Gruppenfoto DiMo
Bernhard Ludewig
Research Group
Main content

Mobility and transport pose major challenges to societies today. The automobile is no longer considered the source of happiness and professional advancement that it represented for many years, although autonomous mobility and the freedom of individual movement remain among the key features of modern society.

The old model of mobility as the basis for affluent democratic societies is eroding. It was originally designed to maximize the movement of goods and persons and minimize spatial barriers to allow for freedom and prosperity, but it is no longer working. The automotive industry is locked in path-dependency: the new types of engines and automated assistance systems do not offer alternatives that are both sustainable and economically viable. Ecologically speaking, they are too resource-intensive and, they do not reduce the problem of traffic jams and commuter traffic.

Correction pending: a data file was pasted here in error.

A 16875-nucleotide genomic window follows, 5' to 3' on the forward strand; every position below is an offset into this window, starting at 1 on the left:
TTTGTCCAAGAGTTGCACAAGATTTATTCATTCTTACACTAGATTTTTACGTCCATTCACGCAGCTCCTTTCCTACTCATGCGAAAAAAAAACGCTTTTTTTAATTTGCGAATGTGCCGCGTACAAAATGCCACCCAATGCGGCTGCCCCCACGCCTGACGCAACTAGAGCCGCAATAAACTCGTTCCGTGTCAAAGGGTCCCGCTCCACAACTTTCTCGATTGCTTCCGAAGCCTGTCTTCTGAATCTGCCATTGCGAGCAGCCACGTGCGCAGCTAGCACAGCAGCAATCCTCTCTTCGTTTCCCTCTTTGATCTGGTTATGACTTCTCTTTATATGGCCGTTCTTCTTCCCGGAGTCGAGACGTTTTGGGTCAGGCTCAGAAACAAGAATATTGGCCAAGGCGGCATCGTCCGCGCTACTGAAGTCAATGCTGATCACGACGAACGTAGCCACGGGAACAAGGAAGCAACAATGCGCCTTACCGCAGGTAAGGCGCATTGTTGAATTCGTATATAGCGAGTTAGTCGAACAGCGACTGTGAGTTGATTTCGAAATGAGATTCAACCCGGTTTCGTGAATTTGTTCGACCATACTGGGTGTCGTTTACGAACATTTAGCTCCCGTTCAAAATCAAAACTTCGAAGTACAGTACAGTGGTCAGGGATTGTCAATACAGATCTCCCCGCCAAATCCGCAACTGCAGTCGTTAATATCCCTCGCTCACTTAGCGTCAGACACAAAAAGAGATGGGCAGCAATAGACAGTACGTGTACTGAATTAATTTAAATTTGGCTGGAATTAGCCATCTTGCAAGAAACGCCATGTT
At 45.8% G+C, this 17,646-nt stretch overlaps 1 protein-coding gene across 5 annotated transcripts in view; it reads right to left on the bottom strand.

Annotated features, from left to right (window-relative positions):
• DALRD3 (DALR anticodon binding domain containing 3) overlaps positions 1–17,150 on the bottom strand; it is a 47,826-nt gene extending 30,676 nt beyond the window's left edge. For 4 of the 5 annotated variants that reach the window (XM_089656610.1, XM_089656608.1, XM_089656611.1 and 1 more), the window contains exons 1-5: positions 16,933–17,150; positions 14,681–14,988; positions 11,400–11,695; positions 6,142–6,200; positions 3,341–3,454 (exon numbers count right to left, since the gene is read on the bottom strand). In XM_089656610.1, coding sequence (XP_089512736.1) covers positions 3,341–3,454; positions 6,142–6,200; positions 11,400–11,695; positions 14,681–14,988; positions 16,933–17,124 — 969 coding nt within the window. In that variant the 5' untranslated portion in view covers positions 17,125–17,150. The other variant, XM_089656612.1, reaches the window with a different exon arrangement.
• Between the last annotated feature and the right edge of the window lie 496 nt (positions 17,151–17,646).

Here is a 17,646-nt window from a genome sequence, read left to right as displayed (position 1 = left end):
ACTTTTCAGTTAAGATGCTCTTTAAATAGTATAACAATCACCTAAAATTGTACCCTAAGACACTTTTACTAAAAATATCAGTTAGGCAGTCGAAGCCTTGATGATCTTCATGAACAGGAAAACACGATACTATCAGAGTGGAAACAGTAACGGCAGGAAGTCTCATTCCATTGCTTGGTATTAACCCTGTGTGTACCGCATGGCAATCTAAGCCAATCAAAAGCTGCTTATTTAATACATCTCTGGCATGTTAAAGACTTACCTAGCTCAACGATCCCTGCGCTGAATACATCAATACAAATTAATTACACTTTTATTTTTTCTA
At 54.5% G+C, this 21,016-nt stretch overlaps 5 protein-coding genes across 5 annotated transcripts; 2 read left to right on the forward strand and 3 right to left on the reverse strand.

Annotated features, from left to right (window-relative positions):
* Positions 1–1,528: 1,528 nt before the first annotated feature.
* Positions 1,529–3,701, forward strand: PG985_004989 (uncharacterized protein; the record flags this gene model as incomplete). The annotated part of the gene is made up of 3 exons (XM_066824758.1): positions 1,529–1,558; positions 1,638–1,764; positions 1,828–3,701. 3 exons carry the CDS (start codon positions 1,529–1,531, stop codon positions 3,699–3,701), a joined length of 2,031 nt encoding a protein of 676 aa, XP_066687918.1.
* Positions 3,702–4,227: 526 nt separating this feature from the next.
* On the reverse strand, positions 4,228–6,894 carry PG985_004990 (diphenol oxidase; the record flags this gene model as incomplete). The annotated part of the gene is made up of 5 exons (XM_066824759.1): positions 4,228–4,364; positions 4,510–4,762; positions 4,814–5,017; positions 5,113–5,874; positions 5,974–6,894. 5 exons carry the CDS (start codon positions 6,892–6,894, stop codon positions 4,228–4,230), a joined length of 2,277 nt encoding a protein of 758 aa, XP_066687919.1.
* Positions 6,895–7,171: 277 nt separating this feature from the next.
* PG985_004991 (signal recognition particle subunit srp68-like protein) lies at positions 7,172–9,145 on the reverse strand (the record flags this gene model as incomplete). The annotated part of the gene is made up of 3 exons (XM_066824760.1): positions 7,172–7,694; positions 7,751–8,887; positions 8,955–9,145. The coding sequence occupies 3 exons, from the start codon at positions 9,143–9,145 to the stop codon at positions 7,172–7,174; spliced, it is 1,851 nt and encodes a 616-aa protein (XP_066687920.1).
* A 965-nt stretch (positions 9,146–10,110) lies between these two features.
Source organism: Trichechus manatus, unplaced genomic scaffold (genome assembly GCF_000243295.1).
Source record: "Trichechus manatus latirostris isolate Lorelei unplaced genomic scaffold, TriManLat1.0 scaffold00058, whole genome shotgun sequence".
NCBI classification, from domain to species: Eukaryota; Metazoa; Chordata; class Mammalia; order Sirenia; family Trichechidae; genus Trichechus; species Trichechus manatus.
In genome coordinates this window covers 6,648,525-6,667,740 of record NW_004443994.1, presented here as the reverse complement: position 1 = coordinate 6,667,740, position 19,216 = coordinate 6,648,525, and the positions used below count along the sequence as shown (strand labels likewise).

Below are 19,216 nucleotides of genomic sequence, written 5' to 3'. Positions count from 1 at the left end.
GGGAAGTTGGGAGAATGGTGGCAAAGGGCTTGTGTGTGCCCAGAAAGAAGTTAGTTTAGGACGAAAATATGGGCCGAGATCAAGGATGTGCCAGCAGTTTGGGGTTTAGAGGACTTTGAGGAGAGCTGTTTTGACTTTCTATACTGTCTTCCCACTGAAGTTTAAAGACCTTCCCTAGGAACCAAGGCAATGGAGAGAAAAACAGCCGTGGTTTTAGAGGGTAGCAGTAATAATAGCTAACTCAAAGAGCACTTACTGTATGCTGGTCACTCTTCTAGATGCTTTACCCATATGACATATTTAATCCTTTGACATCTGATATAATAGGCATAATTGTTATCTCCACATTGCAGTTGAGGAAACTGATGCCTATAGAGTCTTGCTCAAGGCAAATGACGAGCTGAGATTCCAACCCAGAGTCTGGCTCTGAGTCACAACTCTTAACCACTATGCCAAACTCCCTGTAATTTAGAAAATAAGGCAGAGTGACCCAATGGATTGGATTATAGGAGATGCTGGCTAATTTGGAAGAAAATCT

Alternative models of life and work beyond mass-motorization are nevertheless beginning to emerge. So, what does a socially just and climate-neutral ‘post-automotive society’ look like? What are the obstacles to this transformation?

The program of the research group “Digital Mobility and Social Differentiation” focuses on three core tasks:

  • Empirical assessments of the social process of parting with private automobiles: How far has it progressed and what role do digital platforms play? How do life plans and mobility practices develop in rural areas in contrast to urban ones? How does digitalization influence the dialectic of spatial and social mobility?
  • Interventions in the political regulation of traffic and public spaces: How can the path-dependency of the dominant governance structures in this area be interrupted so that spaces for experimenting with new practices are opened? How can policymakers be persuaded to try out new rules?
  • Consolidation of the theoretical framework for a sociology of transformation: The sociology of technology has so far generated a profound knowledge about technological inscriptions of social dynamics, yet it knows very little about how basic technological structures start to erode. The research will address this deficit and contribute to a better understanding of the dynamics of technical and social transformations.